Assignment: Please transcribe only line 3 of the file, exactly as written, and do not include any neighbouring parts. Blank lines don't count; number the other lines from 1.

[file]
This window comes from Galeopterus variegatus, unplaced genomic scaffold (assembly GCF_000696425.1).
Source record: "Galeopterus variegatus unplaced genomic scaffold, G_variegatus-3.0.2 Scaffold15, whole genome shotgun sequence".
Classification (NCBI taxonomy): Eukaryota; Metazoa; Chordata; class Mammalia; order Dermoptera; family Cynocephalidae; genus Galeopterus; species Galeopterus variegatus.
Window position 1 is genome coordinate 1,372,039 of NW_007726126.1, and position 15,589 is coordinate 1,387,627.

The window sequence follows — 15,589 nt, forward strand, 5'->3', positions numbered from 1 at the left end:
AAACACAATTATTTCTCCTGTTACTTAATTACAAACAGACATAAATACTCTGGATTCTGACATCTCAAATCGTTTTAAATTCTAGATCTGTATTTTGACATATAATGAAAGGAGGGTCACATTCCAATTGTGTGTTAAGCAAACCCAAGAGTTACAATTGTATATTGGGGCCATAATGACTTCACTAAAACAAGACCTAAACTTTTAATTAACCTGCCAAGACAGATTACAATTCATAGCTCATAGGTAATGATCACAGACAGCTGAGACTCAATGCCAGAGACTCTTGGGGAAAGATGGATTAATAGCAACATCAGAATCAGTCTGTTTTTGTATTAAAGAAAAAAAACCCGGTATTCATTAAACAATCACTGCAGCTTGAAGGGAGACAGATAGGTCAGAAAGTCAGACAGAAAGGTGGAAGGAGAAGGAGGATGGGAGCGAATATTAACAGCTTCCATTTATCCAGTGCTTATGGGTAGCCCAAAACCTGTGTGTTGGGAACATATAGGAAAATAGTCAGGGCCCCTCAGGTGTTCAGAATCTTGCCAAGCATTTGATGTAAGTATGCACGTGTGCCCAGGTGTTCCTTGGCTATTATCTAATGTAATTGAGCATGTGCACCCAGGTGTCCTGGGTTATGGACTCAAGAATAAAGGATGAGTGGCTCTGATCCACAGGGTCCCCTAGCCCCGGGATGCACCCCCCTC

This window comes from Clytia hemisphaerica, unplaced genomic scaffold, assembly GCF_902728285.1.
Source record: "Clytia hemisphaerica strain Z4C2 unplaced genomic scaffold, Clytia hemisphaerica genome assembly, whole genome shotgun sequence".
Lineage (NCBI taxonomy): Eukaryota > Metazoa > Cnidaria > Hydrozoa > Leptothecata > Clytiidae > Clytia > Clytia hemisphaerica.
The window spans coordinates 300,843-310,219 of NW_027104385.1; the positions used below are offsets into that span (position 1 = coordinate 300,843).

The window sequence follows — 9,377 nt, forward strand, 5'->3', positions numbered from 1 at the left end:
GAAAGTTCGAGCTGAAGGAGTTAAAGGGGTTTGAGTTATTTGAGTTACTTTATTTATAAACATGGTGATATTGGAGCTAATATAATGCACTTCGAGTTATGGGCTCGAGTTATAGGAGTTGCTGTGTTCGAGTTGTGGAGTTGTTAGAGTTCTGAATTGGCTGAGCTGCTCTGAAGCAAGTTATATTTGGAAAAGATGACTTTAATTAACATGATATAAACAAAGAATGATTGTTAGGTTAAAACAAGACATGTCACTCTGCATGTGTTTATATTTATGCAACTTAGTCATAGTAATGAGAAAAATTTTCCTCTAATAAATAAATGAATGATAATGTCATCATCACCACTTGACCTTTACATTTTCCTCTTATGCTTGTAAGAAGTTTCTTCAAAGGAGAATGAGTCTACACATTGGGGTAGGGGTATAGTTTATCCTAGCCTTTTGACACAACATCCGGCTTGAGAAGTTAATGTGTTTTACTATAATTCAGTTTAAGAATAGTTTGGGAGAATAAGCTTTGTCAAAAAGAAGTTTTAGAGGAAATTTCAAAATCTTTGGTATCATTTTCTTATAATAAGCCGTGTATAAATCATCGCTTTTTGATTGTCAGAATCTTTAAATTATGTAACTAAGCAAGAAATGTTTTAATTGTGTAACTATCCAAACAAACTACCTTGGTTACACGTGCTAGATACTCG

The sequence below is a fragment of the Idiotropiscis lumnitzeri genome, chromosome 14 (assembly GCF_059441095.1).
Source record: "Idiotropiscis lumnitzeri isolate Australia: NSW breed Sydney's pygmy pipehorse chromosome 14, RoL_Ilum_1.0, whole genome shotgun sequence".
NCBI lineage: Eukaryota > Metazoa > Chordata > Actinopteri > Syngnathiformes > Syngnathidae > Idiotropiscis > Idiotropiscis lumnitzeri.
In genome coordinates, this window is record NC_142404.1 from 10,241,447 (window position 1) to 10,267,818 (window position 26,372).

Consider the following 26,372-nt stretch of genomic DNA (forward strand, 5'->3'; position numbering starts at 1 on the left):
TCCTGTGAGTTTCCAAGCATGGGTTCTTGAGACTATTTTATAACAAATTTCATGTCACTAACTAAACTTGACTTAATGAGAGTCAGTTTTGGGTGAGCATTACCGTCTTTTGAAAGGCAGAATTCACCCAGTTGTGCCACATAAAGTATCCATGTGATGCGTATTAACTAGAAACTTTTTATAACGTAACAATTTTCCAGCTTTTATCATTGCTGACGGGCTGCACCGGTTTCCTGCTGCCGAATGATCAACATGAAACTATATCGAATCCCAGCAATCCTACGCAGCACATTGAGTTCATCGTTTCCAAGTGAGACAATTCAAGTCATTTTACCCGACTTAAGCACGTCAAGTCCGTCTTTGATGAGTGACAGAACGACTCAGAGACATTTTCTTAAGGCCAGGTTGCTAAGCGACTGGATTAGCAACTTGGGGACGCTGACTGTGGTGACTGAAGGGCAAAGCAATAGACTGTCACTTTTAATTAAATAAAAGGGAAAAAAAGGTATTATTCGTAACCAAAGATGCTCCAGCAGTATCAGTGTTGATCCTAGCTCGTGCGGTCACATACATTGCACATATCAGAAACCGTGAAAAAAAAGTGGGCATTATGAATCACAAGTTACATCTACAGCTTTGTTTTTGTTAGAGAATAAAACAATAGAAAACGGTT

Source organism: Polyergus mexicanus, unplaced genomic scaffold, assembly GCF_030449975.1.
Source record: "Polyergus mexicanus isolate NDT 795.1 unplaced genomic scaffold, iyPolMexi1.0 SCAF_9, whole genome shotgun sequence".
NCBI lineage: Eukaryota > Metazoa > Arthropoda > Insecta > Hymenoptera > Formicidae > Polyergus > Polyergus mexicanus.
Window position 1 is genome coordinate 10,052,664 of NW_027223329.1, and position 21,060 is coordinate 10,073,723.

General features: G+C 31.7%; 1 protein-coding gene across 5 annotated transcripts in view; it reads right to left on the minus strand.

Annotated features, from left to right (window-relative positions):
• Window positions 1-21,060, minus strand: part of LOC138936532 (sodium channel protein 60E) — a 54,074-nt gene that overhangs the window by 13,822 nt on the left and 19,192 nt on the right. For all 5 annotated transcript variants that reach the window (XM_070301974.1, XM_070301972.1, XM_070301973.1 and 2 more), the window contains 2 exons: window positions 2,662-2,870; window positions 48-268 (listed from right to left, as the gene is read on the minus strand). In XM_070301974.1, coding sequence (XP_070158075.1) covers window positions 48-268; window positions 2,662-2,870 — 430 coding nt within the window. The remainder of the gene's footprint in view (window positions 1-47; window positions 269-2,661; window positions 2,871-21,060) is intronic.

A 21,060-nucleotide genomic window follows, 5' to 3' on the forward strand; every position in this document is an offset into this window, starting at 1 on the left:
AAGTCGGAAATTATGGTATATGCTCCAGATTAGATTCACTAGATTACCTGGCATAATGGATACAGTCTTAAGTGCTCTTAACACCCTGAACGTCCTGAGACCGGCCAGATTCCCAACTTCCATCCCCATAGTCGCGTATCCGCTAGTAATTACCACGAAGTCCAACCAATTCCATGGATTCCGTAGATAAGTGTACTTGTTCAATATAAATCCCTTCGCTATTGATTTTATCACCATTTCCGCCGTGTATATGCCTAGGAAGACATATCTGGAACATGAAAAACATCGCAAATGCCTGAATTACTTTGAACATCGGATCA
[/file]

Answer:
Classification (NCBI taxonomy): Eukaryota; Metazoa; Chordata; class Mammalia; order Dermoptera; family Cynocephalidae; genus Galeopterus; species Galeopterus variegatus.